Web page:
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  • The Emergence of the Literary in John Lydgate’s Life of Our Lady
  • Robert J. Meyer-Lee

The best-known lines in John Lydgate’s Life of Our Lady—a highly ambitious, six-book, 5,932-line mixture of Marian adoration, instruction, and narrative—are doubtless the ones he directs not at the Virgin but at his recently deceased poetic forbearer. The 28-line passage begins thus:

And eke my maister Chauser is ygrave, The noble Rethor, poete of Brytayne, That worthy was the laurer to haue Of poetrye, and the palme atteyne; That made firste to distille and rayne The golde dewe dropes of speche and eloquence Into our tunge thurgh his excellence,

And fonde the floures firste of Retoryke, Our Rude speche only to enlumyne; That in our tunge, was neuere noon hym like.

(2.1628–37)1

It has often been observed about these and similar lines in Lydgate’s corpus how singularly focused they are on Chaucer’s stylistic and rhetorical accomplishments, to the exclusion of all other qualities.2 Thomas Hoccleve’s roughly contemporary eulogies of Chaucer—composed around 1411—are comparatively less hyperbolic in respect to this quality and include, for example, a nod to Chaucer as “heir in philosophie / To Aristotle.”3 Many [End Page 322] reasons have been offered for the narrowness of Lydgate’s praise, one of the most evident being that he celebrates his predecessor for precisely the formal tendencies that frequently characterize his own writing—the excessive rhetorical ornamentation and Latinate diction that he collectively terms aureate.4 In so doing, he calls attention to those tendencies as they are exemplified in this very passage. Moreover, as argued in different ways by Rita Copeland and Lois Ebin, Lydgate’s conception of “Retoryke” here and elsewhere (and especially in the Fall of Princes) represents a thoroughgoing reinterpretation of Ciceronian rhetoric as, specifically, poetic eloquence.5 With this paean to Chaucer, then, Lydgate claims that his own “poetrye”—as reflexively exemplified by this passage’s aureation—possesses a special discursive value. The very narrowness of his praise of Chaucer represents his attempt to delineate this discursive quality, something like what we now call the literary, and to provide for it both a description and an illustration.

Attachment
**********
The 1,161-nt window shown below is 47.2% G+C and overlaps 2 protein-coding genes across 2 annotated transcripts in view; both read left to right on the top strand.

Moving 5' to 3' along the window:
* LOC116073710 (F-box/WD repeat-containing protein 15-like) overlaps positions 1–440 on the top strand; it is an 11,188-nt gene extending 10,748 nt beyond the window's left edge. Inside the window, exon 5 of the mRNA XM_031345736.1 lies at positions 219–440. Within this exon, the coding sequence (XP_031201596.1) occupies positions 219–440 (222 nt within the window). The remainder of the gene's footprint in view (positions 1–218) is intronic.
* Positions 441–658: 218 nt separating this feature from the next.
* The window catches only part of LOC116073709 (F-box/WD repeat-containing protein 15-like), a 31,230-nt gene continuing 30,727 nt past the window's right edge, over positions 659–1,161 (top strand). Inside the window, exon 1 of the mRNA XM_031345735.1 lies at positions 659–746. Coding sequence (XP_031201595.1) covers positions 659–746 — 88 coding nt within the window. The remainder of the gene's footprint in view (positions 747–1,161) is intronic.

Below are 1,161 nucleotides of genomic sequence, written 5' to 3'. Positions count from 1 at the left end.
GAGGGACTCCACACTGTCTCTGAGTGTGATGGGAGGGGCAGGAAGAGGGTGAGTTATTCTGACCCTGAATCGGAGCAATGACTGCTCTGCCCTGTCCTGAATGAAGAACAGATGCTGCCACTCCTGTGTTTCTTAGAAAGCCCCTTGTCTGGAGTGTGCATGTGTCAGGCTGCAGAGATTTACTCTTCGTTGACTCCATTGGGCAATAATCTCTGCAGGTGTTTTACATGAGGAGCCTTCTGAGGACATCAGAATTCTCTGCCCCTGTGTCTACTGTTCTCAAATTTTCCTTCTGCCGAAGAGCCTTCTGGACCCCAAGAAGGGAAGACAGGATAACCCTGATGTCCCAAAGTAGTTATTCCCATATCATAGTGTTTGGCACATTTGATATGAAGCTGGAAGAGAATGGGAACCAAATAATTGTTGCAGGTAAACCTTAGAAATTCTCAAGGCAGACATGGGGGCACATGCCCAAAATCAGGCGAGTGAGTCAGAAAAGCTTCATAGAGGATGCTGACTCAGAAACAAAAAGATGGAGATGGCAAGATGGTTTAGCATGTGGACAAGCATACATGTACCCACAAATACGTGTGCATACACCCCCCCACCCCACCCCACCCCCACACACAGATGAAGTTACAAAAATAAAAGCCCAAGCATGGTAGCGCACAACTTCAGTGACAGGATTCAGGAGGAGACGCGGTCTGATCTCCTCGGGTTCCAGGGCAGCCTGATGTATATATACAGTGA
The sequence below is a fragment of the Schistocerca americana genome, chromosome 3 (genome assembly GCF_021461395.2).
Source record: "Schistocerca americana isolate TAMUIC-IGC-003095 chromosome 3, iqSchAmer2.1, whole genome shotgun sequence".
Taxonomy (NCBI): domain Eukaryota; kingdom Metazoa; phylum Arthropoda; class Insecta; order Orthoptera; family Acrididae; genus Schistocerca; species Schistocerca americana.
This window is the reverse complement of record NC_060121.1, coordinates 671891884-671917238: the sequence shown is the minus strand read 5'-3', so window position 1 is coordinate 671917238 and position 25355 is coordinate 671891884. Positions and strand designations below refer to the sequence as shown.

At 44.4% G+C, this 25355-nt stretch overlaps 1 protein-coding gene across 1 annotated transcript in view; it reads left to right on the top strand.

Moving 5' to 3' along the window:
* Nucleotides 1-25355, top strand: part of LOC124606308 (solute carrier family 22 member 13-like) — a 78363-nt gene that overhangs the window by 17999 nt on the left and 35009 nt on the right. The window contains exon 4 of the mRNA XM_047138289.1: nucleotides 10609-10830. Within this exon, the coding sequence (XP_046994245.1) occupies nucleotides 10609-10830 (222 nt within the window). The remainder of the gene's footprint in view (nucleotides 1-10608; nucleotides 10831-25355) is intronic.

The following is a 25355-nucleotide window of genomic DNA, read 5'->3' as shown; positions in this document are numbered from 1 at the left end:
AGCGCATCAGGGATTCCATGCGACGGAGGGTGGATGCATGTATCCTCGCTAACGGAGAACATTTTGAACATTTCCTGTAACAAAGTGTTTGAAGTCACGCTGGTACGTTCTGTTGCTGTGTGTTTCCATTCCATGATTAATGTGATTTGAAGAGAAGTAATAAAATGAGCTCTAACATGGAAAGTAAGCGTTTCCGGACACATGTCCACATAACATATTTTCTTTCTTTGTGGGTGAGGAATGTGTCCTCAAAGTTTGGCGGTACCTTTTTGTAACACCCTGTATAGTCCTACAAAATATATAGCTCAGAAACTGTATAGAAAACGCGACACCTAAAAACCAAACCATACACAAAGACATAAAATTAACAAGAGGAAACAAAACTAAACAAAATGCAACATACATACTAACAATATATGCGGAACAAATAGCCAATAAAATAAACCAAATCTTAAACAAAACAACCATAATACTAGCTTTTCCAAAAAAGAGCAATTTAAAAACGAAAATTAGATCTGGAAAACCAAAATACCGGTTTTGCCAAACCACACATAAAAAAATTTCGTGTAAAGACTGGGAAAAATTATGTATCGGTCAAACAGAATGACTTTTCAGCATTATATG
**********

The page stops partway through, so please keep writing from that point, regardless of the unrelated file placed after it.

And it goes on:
Moments such as these are crucial to any literary tradition, for in signaling consciousness about the literary (whatever may constitute the idea), they provide the notional center around which a tradition may be imagined, either by the authors themselves (as in this case) or by subsequent readers and writers. Yet these moments are not at all inherent in, or even necessarily very typical of, literary composition. They arise out of specific historical circumstances and thus have particular cultural and political implications, among others. Stephen Greenblatt has drawn our attention to the historical importance of “the status of the literary, its position in shifting and contested cultural systems”—that is, to how distinct versions of the literary arise and the uses to which they are put within specific historical contexts. Greenblatt’s further observation that “literary history is always the history of the possibility of literature” implies, to me, that authors’ articulations of this possibility, especially when these articulations are self-exemplifying, form a special sort of historical evidence, along with the contingencies that enable them and the effects they incur.6 How and [End Page 323] why Lydgate’s articulations of the “possibility of literature” emerge among “shifting and contested cultural systems” in the Life of Our Lady—which cannot be dated with confidence but was most likely composed sometime between 1409 and 14227—is the topic of this article.

My focus on this poem recognizes that one of the innovations of fifteenth-century English poets, as their critical recuperation over the last two decades has emphasized, is their explicit celebration of a vernacular literary per se, an idea that appears more inchoately and with less confidence in the productions of their Ricardian predecessors, but which in the fifteenth century surfaces as a signal feature of proto-high-culture English verse.8 This article explores the form of and motivations behind this characteristic of this period’s verse by examining one of its origins...

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